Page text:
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The QueQue

The QueQue: SA Scientology spat may rope Cruise's best man, Child trafficking fight needs resources

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SA Scientology spat may rope Cruise's best man

Last week saw a flurry of legal wrangling in the Church of Scientology lawsuit against a former leading member here earlier this year. The church, as promised, filed a motion for summary judgment Friday against Debbie Cook, targeted by the church for supposedly breaking a sweeping non-disclosure agreement. Last week Cook filed her own counterclaim, seeking to draw the whole of Scientology leadership, including frontman (and best man at Tom Cruise's wedding) David Miscavige, into the fight, not just her former employer, the church's Flag Service Organization, part of the church's spiritual mecca in Clearwater, Fla., which filed the original suit against her in January.

For those just starting down the Scientology rabbit hole, here's a quick primer: Cook has effectively been exiled in San Antonio since the church pushed her out in 2007. At issue in the church's lawsuit against her is a sweeping non-disclosure agreement the church claims she broke when she sent out a New Year's Eve 2011 email to fellow Scientologists criticizing the church's leadership (Miscavige) and its controversial fundraising tactics.

In a remarkable court hearing earlier this month, Cook delivered stunning testimony that's made international headlines and deep ripples within the insular world of Scientology detailing widespread abuse within the church, including claims that church leadership threw high-ranking members into a prison dubbed "The Hole" for weeks, even months, at a time. Cook gave emotional testimony alleging routine physical abuse by church leaders saying she was imprisoned for weeks at a church-run compound in Clearwater and subjected to mental torture before she ultimately signed her non-disclosure agreement.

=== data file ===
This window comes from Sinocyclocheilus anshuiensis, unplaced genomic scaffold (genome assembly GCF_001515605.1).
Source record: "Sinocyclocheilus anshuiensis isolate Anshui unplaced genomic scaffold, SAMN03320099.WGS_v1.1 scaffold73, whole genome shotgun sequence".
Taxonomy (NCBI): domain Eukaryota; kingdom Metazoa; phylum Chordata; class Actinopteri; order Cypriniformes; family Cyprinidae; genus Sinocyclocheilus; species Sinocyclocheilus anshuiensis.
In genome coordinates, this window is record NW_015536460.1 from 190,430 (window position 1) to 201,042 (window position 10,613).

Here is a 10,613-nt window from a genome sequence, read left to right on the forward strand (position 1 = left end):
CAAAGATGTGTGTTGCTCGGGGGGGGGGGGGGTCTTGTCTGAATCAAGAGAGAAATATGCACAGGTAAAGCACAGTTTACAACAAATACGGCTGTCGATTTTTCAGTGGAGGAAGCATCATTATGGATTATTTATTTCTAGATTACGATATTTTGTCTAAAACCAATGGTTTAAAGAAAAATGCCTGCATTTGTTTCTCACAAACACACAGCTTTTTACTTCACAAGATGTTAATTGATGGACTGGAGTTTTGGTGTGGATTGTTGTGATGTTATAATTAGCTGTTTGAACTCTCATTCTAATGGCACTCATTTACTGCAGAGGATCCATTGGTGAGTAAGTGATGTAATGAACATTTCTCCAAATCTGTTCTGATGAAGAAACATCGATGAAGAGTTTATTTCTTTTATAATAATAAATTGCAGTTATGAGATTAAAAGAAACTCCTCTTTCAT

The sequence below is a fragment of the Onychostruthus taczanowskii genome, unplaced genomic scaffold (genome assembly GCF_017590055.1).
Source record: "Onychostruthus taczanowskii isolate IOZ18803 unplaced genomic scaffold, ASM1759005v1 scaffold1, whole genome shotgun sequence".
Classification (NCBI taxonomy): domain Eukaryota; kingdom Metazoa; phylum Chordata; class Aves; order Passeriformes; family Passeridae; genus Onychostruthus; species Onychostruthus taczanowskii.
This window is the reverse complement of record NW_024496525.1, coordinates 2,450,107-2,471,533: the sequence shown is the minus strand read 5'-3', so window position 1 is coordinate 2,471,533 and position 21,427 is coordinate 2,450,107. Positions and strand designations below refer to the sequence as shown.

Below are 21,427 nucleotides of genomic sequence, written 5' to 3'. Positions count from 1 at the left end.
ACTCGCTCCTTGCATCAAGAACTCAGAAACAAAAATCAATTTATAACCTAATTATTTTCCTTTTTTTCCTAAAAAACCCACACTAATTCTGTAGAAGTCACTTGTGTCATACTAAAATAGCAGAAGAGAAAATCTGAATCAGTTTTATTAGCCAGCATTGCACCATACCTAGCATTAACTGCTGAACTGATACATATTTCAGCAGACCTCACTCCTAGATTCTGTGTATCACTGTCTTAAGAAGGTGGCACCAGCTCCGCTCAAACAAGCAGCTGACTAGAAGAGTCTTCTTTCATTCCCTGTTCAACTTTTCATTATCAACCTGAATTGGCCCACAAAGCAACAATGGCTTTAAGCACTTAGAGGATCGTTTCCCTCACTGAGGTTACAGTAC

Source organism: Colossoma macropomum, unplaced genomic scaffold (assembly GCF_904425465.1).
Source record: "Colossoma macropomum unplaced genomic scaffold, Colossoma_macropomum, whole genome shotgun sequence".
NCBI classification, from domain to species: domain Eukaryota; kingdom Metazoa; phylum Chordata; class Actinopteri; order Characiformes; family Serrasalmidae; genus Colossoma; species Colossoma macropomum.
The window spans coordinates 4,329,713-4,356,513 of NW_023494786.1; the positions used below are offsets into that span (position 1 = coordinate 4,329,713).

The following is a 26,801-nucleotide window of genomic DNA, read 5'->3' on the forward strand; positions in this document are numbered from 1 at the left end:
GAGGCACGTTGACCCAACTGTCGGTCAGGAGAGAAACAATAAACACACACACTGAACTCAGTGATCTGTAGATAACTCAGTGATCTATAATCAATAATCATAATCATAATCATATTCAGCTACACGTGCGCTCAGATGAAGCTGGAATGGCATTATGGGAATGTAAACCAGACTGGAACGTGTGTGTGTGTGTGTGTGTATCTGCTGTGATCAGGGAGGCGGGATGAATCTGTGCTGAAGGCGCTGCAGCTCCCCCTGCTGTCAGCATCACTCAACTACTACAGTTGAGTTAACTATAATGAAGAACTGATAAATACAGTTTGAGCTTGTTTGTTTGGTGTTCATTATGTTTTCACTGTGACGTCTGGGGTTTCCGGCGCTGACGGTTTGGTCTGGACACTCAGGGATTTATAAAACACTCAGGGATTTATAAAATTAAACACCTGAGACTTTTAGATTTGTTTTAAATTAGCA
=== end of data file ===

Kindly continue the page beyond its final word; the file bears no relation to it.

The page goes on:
Asked in court if she signed the agreement under duress, she gave this chilling response: "I would have signed 'I stabbed babies' over and over again and loved it. I would have done anything at that point."

Central to the church's case is that Cook and her husband each took $50,000 checks when they left, and therefore willingly entered into their non-disclosure contracts, the church claims. Last week, Cook's lawyer, local attorney Ray Jeffrey, provided the Current a letter showing in mid-February, Cook and her husband offered to give the money back in exchange for the church voiding the non-disclosure agreements. Days later, a church attorney fired off a letter rejecting the proposal and chiding Cook for her appearance in the national media. In its motion for summary judgment filed Friday, the church largely sidestepped Cook's troubling claims of abuse, framing the lawsuit as a dull contractual matter.

Contractual? Maybe. Dull? Hardly. In addition to receiving nasty letters from the church each time the Cook case makes headlines both nationally and internationally, Jeffrey claims the church has trained spies on his clients and even set up a surveillance operation outside his Bulverde law office. "My clients are followed by private investigators with video cameras. My office building has been staked out, and the investigators have driven slowly through our parking lot to video the license plates of the cars parked there," he said last week. "I know of no legitimate purpose for these activities. The obvious illegitimate purpose is intimidation."

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